Hence, concludes the book, "moralists and preachers of truth have condemned the things of the present, only for their potentiality to narrow man's vision and convert him inhuman.
What about those who live for the 'hereafter'?
The very idea of a future, which alone is certain, is based upon an erroneous reading of real life... To isolate the 'hereafter' from the 'here' is to erect a castle in the air. Heaven must be the super-pinnacle of an under-structure, which is after its own fashion. God must be the final unfoldment of a life that advances without cessation. Between the inorganic and the organic; between the plant, the animal and man; and between humanity and divinity, there ought to be no cleavage. The universe in its entirety is a growth and none in it is an emergence out of nothing."
Hence, concludes the book, "he who centres his eyes on a 'heaven of the hereafter' alone aspires for a region that is unsupported. An ultra-mundane god is like unto the water of a sandy mirage. He who lives for heaven alone or god alone lives for the unreal and the unfounded. His life that is lived for that sake is a life that comes out to be a waste. It is anti-evolutional and an indirect check through pious but certain self-immolation."
Continuing in the same strain says the book "self sacrifice is an asset only when the matured energies of the individual are diverted for the benefit of the things 'here'. Asceticism has value and becomes ennobled only when the ascetic lives in the world and works for its benefit. A Buddha and a Jesus are admired and even worshipped, not because of the intensity of their spirituality but because of their interpretation of that spirituality as a goal that can be reached even by persons of this world. With god overhead and feet walking the earth, they spread their hearts of sympathy and words of wisdom even for the men of 'here and now' to become divine. They preached, and practised what they preached, that god is within all and that every one who desired for him can know him. Otherwise they would have been mere contemplatives and men of impracticalities".
Therefore, in the opinion of the book, if one is to be really religious, he has to live a whole life and not confine his attention to one or the other of its sections. To quote the words of the book, "religion in reality is thus life in totality... Man is to neglect neither the present nor the future. He has to take things as they are and convert them into instrumentalities for a brighter future..."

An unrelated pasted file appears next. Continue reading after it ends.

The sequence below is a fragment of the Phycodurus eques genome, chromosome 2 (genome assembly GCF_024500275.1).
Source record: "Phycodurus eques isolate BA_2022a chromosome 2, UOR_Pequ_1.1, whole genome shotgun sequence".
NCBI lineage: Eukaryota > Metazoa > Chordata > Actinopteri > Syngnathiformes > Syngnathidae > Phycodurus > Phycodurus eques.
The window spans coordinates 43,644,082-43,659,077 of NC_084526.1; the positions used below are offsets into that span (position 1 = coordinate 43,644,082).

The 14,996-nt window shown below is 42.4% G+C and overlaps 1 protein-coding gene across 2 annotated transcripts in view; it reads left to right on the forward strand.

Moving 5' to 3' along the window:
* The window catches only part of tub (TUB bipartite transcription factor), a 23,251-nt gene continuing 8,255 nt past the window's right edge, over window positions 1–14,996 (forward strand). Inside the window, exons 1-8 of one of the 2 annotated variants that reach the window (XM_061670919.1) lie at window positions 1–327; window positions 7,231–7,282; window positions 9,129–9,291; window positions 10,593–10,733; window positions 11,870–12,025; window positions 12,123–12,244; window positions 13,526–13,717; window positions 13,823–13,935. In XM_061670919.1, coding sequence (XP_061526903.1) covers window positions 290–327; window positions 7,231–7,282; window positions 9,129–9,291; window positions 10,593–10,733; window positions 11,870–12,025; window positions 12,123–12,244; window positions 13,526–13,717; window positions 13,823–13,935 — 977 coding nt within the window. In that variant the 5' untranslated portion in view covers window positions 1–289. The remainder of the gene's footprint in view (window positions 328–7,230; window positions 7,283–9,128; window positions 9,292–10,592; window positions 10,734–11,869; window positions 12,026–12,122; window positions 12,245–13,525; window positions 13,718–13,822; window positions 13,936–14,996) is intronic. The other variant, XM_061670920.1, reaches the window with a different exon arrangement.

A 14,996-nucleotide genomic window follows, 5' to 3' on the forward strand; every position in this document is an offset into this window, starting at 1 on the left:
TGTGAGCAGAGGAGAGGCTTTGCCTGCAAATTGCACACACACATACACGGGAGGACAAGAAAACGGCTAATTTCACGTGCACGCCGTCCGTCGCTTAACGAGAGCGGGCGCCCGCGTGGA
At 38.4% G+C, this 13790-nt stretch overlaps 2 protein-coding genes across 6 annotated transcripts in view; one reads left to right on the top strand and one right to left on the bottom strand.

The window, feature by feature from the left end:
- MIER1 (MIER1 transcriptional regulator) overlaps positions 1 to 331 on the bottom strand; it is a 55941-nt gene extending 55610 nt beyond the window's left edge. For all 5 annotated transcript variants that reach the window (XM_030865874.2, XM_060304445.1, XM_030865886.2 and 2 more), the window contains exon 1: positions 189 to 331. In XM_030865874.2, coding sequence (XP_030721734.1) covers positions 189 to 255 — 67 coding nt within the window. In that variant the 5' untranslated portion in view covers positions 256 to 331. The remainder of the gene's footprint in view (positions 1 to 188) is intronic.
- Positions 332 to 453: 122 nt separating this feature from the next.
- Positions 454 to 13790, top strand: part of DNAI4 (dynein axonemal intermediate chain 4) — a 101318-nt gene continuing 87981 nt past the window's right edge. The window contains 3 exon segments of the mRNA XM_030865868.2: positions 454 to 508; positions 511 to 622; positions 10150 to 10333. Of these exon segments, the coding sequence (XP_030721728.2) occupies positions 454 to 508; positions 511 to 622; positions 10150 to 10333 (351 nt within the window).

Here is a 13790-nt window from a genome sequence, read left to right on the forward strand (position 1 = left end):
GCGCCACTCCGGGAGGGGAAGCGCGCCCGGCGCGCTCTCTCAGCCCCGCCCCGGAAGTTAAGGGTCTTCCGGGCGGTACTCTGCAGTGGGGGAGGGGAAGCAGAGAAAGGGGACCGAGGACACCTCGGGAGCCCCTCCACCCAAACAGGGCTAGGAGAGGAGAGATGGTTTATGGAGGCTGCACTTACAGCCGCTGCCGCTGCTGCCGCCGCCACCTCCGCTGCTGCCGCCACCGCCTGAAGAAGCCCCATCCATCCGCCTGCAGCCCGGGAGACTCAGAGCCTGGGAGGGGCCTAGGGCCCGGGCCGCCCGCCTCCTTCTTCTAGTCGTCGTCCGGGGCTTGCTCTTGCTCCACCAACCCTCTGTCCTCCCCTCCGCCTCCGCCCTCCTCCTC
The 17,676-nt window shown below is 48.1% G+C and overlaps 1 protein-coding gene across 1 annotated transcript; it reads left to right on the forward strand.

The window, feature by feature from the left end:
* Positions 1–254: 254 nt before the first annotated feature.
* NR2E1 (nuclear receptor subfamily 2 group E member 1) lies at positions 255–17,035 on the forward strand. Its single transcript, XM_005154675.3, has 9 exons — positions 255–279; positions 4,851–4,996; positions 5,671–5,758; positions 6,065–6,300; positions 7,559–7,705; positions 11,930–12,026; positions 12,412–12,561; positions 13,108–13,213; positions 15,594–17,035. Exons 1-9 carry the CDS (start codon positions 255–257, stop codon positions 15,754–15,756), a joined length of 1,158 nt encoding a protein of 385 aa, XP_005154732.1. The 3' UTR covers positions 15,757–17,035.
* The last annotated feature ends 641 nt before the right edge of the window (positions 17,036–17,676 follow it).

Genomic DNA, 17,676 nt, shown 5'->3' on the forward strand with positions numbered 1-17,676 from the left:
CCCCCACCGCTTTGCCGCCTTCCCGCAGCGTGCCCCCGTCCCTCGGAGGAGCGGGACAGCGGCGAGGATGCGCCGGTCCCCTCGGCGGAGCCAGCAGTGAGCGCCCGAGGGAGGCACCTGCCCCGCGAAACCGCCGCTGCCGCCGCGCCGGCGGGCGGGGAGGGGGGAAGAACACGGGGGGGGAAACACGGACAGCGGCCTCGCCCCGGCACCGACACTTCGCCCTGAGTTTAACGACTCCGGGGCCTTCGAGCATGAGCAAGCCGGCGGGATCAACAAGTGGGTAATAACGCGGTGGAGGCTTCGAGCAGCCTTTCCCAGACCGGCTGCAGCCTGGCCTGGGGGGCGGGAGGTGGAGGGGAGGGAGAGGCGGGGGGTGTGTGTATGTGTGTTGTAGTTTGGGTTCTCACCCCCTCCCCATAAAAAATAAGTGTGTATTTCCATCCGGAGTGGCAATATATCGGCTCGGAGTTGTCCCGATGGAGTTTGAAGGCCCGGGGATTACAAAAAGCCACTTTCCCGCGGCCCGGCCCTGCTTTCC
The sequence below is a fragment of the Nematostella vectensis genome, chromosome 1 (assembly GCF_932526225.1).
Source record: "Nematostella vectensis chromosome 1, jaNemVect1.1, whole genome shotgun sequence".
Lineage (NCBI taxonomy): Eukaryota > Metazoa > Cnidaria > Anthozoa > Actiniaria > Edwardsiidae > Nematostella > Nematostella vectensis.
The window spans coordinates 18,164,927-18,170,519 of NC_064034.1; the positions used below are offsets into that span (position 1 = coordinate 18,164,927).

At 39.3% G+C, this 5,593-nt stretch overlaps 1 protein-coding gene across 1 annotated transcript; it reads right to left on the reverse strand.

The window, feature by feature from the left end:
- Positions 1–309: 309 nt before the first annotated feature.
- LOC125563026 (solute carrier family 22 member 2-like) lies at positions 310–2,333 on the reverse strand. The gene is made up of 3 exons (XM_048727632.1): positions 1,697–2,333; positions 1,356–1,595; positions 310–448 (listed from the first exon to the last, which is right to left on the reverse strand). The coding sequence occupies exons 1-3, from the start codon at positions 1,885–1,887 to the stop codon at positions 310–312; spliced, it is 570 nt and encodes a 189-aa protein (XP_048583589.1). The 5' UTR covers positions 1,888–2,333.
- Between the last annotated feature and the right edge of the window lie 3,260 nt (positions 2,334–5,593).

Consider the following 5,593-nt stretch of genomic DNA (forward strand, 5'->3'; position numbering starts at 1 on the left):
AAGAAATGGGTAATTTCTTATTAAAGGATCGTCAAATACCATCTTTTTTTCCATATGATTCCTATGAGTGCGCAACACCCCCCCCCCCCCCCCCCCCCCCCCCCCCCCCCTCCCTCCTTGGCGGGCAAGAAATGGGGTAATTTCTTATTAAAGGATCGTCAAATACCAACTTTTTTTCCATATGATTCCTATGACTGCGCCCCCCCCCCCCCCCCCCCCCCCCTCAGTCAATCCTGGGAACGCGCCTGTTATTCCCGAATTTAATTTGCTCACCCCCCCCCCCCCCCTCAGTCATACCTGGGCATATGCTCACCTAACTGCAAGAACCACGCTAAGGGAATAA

"Life is an en masse march of all and sundry for a future consummation which is the revelation by the each of the spirit of unity.... He has to spiritualise Politics and sociology and deify economics and domestic features...A religious man is a seeker after Truth, hastening or not hesitating as much for a march ahead as for a correction behind. Religion is not bigotry; nor superstition, spirituality. It is an intelligent conduct of life for the harmonious growth of its varied sections... In the words of man it is the march of the finite into the infinite, of man towards God... It spurns none but tolerates all... Religion is the whole of life, and a corrected life is an ennobled religion."
Such in brief is the conclusion of the chapter on "religion and Life" showing the relation between the two. But, in every day practice, is life lived so? This question is considered in the chapter entitled "religion in practice". In this connection avers the book,
"The worship of a super-human entity, in accordance with methods which tradition and culture have sanctified is and has been understood to formulate religion proper."
So, the consequence has been, "naturally enough it came to be denied or degraded by man."